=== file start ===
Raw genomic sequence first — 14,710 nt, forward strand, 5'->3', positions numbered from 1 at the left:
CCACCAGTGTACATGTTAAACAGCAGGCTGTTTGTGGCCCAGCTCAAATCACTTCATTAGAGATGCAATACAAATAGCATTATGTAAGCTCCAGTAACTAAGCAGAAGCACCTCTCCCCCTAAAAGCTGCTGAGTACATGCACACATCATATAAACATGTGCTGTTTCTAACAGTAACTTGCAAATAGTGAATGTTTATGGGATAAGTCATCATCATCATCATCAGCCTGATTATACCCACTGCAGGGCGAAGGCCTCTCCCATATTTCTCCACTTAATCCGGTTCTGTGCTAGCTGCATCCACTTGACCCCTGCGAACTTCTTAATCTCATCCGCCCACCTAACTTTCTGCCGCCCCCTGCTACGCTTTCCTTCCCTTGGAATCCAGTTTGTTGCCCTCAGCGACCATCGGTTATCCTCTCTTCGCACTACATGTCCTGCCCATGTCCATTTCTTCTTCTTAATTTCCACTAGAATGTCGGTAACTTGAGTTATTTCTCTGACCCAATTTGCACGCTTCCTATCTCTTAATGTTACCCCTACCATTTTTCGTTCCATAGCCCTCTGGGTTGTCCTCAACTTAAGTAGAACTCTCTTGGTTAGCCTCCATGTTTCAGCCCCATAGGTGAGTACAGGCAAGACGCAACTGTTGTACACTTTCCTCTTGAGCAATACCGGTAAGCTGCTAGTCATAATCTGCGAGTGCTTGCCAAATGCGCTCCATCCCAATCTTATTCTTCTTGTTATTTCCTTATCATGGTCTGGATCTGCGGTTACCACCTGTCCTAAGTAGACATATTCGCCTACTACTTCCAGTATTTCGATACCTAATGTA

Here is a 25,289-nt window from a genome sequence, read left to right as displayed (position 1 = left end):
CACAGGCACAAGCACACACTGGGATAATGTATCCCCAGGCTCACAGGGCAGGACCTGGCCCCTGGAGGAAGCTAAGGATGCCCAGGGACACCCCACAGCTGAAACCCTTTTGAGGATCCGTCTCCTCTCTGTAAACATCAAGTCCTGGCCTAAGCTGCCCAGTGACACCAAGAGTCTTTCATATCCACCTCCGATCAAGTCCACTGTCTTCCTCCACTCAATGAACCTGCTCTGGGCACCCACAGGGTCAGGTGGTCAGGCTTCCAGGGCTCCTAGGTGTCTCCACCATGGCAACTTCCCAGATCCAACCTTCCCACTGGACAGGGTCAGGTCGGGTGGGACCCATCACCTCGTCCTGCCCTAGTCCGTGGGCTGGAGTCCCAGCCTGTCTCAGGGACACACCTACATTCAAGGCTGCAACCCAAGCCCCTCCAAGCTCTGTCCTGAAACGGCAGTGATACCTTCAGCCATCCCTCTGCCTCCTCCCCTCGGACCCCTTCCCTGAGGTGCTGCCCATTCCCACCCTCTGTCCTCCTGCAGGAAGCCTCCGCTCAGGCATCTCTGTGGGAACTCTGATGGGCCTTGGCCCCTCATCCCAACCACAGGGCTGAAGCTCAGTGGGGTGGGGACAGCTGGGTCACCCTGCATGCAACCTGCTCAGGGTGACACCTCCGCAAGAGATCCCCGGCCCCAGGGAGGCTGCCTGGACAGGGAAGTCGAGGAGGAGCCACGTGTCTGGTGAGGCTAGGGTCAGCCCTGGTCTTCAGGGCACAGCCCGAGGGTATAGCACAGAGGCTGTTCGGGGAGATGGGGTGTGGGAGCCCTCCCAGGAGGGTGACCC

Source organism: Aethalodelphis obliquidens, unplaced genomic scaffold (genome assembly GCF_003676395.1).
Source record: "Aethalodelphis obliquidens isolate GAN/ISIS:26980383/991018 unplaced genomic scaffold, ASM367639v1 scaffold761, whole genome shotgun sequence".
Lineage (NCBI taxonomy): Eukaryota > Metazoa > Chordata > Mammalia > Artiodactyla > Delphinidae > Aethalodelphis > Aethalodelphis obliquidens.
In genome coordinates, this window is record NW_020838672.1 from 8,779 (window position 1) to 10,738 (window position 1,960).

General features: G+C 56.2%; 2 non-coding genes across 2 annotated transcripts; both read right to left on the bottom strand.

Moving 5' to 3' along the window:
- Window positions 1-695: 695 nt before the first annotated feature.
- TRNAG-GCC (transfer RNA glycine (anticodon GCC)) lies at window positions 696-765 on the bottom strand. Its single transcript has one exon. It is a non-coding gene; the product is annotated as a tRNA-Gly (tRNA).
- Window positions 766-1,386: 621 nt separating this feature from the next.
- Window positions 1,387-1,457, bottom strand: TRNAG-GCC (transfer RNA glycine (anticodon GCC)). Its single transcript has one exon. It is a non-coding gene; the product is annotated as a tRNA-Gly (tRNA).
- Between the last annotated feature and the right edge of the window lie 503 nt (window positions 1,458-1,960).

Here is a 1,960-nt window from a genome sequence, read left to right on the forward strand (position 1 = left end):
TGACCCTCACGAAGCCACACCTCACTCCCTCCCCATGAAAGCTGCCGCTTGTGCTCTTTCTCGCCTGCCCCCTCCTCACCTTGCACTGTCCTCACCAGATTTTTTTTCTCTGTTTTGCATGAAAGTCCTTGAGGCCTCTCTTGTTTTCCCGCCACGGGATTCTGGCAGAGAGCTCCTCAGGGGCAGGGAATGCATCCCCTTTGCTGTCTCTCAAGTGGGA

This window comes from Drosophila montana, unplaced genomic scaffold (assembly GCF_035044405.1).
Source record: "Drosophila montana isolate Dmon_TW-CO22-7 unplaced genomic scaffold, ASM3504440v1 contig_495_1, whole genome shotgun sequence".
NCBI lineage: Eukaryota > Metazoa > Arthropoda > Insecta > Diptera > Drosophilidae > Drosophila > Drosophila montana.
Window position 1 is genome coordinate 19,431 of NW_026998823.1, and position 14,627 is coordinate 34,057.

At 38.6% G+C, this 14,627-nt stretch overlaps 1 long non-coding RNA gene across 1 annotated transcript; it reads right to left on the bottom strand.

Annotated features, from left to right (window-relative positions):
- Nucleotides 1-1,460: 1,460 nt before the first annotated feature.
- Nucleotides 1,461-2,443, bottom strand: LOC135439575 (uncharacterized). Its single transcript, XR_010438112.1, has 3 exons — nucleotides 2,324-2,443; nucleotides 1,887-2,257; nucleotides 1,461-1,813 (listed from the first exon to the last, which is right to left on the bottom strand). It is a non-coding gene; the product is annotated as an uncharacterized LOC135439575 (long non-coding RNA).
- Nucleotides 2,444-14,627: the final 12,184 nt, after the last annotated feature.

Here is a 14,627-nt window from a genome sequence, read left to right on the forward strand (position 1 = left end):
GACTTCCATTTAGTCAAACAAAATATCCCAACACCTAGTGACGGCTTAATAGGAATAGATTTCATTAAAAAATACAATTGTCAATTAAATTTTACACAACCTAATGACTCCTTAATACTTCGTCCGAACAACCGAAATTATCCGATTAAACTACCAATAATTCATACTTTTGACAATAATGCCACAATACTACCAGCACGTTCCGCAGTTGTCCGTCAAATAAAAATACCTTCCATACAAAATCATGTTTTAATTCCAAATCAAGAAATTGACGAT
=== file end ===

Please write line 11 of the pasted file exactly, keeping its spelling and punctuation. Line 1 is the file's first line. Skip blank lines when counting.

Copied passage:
- Window positions 1-695: 695 nt before the first annotated feature.